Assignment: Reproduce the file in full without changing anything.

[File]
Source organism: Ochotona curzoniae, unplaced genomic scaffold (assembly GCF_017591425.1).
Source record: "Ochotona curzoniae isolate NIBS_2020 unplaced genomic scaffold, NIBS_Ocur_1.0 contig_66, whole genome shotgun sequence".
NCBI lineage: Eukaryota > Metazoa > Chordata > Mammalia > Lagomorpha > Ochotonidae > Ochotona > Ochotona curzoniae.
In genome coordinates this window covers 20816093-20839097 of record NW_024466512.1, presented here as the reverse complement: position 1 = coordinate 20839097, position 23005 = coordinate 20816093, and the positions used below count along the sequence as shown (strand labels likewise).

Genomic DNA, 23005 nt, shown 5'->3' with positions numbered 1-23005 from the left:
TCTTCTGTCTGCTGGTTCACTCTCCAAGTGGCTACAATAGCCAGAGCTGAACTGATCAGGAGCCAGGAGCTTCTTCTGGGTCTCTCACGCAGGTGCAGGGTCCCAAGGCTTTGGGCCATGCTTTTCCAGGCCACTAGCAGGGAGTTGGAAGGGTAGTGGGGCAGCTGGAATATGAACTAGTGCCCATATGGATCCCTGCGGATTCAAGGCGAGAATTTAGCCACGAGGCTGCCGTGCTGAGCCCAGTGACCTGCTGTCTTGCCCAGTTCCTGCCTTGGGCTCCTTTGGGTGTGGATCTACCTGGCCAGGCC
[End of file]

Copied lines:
Source organism: Ochotona curzoniae, unplaced genomic scaffold (assembly GCF_017591425.1).
Source record: "Ochotona curzoniae isolate NIBS_2020 unplaced genomic scaffold, NIBS_Ocur_1.0 contig_66, whole genome shotgun sequence".
NCBI lineage: Eukaryota > Metazoa > Chordata > Mammalia > Lagomorpha > Ochotonidae > Ochotona > Ochotona curzoniae.
In genome coordinates this window covers 20816093-20839097 of record NW_024466512.1, presented here as the reverse complement: position 1 = coordinate 20839097, position 23005 = coordinate 20816093, and the positions used below count along the sequence as shown (strand labels likewise).

Genomic DNA, 23005 nt, shown 5'->3' with positions numbered 1-23005 from the left:
TCTTCTGTCTGCTGGTTCACTCTCCAAGTGGCTACAATAGCCAGAGCTGAACTGATCAGGAGCCAGGAGCTTCTTCTGGGTCTCTCACGCAGGTGCAGGGTCCCAAGGCTTTGGGCCATGCTTTTCCAGGCCACTAGCAGGGAGTTGGAAGGGTAGTGGGGCAGCTGGAATATGAACTAGTGCCCATATGGATCCCTGCGGATTCAAGGCGAGAATTTAGCCACGAGGCTGCCGTGCTGAGCCCAGTGACCTGCTGTCTTGCCCAGTTCCTGCCTTGGGCTCCTTTGGGTGTGGATCTACCTGGCCAGGCC